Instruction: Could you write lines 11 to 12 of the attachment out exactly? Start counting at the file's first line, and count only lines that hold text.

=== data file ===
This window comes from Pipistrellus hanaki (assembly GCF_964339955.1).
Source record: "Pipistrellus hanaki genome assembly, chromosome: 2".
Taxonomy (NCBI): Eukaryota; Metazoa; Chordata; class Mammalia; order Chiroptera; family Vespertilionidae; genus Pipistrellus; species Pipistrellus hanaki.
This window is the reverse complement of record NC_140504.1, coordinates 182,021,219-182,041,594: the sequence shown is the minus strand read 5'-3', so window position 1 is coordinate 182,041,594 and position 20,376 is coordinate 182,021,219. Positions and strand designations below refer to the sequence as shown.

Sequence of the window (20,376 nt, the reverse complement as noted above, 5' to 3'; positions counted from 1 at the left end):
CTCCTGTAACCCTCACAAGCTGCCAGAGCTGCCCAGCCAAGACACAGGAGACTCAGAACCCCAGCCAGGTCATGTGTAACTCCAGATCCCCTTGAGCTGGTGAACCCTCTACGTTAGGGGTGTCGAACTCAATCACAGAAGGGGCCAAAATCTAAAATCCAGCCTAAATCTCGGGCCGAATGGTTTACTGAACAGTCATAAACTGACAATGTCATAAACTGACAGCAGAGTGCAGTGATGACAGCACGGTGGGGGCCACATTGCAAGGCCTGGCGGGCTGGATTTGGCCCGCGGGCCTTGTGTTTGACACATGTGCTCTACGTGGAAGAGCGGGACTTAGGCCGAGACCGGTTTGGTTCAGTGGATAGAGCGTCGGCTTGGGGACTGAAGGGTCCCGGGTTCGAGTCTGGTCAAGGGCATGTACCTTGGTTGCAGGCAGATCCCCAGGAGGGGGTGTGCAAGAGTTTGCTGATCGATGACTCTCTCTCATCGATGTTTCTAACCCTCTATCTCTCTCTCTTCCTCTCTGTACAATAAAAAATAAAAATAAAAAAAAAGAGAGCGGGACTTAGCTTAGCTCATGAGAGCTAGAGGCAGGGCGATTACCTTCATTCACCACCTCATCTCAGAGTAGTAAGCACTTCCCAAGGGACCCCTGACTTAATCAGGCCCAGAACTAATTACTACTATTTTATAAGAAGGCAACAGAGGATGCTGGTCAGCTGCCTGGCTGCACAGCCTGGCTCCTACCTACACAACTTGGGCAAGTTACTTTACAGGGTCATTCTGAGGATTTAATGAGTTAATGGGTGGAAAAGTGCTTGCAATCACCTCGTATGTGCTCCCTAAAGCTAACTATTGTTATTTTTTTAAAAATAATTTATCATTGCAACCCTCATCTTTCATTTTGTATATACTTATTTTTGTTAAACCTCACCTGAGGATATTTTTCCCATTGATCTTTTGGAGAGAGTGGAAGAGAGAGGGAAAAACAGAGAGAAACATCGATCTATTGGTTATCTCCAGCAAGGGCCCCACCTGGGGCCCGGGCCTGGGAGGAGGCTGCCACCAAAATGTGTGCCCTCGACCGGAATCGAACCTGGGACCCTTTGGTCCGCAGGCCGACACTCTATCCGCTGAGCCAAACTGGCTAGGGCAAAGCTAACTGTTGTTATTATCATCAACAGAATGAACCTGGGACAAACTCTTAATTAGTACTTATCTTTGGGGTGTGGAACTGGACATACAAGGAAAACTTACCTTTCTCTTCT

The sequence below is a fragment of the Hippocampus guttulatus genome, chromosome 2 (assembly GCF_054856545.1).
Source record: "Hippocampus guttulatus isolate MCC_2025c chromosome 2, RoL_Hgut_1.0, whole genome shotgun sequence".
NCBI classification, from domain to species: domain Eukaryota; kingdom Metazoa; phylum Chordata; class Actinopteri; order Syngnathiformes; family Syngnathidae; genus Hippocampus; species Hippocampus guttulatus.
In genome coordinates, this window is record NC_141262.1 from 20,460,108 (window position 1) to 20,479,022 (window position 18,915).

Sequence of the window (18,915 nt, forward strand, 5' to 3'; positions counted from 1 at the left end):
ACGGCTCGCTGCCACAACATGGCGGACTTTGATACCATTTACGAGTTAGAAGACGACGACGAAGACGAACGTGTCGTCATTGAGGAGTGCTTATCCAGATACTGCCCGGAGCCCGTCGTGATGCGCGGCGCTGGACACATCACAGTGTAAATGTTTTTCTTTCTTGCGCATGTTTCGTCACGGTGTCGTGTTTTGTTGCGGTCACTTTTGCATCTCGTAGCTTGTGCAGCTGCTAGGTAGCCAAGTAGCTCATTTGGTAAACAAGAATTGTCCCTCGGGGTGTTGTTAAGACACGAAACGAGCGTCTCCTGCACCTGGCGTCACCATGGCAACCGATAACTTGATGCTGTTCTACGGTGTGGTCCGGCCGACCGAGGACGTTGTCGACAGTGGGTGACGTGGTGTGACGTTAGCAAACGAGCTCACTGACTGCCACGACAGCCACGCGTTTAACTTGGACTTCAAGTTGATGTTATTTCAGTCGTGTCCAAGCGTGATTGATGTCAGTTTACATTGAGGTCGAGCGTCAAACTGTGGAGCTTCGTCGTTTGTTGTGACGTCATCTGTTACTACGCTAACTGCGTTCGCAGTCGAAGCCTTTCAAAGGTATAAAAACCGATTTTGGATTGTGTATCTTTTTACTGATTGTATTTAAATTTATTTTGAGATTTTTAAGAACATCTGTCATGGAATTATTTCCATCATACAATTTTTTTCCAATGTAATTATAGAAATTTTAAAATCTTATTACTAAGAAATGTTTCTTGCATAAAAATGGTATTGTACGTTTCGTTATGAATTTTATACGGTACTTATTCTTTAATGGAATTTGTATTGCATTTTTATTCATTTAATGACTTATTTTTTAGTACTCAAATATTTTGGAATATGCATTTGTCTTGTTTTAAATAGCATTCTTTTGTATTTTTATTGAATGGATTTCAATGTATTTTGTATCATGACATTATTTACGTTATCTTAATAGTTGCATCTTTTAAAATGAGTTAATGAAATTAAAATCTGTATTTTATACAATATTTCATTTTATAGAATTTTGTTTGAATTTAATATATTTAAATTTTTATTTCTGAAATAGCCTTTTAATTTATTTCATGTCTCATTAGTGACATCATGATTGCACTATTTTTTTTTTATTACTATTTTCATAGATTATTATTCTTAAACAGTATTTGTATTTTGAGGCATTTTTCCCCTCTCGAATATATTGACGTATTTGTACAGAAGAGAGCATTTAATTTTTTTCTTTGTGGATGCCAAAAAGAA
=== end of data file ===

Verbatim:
Sequence of the window (18,915 nt, forward strand, 5' to 3'; positions counted from 1 at the left end):
ACGGCTCGCTGCCACAACATGGCGGACTTTGATACCATTTACGAGTTAGAAGACGACGACGAAGACGAACGTGTCGTCATTGAGGAGTGCTTATCCAGATACTGCCCGGAGCCCGTCGTGATGCGCGGCGCTGGACACATCACAGTGTAAATGTTTTTCTTTCTTGCGCATGTTTCGTCACGGTGTCGTGTTTTGTTGCGGTCACTTTTGCATCTCGTAGCTTGTGCAGCTGCTAGGTAGCCAAGTAGCTCATTTGGTAAACAAGAATTGTCCCTCGGGGTGTTGTTAAGACACGAAACGAGCGTCTCCTGCACCTGGCGTCACCATGGCAACCGATAACTTGATGCTGTTCTACGGTGTGGTCCGGCCGACCGAGGACGTTGTCGACAGTGGGTGACGTGGTGTGACGTTAGCAAACGAGCTCACTGACTGCCACGACAGCCACGCGTTTAACTTGGACTTCAAGTTGATGTTATTTCAGTCGTGTCCAAGCGTGATTGATGTCAGTTTACATTGAGGTCGAGCGTCAAACTGTGGAGCTTCGTCGTTTGTTGTGACGTCATCTGTTACTACGCTAACTGCGTTCGCAGTCGAAGCCTTTCAAAGGTATAAAAACCGATTTTGGATTGTGTATCTTTTTACTGATTGTATTTAAATTTATTTTGAGATTTTTAAGAACATCTGTCATGGAATTATTTCCATCATACAATTTTTTTCCAATGTAATTATAGAAATTTTAAAATCTTATTACTAAGAAATGTTTCTTGCATAAAAATGGTATTGTACGTTTCGTTATGAATTTTATACGGTACTTATTCTTTAATGGAATTTGTATTGCATTTTTATTCATTTAATGACTTATTTTTTAGTACTCAAATATTTTGGAATATGCATTTGTCTTGTTTTAAATAGCATTCTTTTGTATTTTTATTGAATGGATTTCAATGTATTTTGTATCATGACATTATTTACGTTATCTTAATAGTTGCATCTTTTAAAATGAGTTAATGAAATTAAAATCTGTATTTTATACAATATTTCATTTTATAGAATTTTGTTTGAATTTAATATATTTAAATTTTTATTTCTGAAATAGCCTTTTAATTTATTTCATGTCTCATTAGTGACATCATGATTGCACTATTTTTTTTTTATTACTATTTTCATAGATTATTATTCTTAAACAGTATTTGTATTTTGAGGCATTTTTCCCCTCTCGAATATATTGACGTATTTGTACAGAAGAGAGCATTTAATTTTTTTCTTTGTGGATGCCAAAAAGAA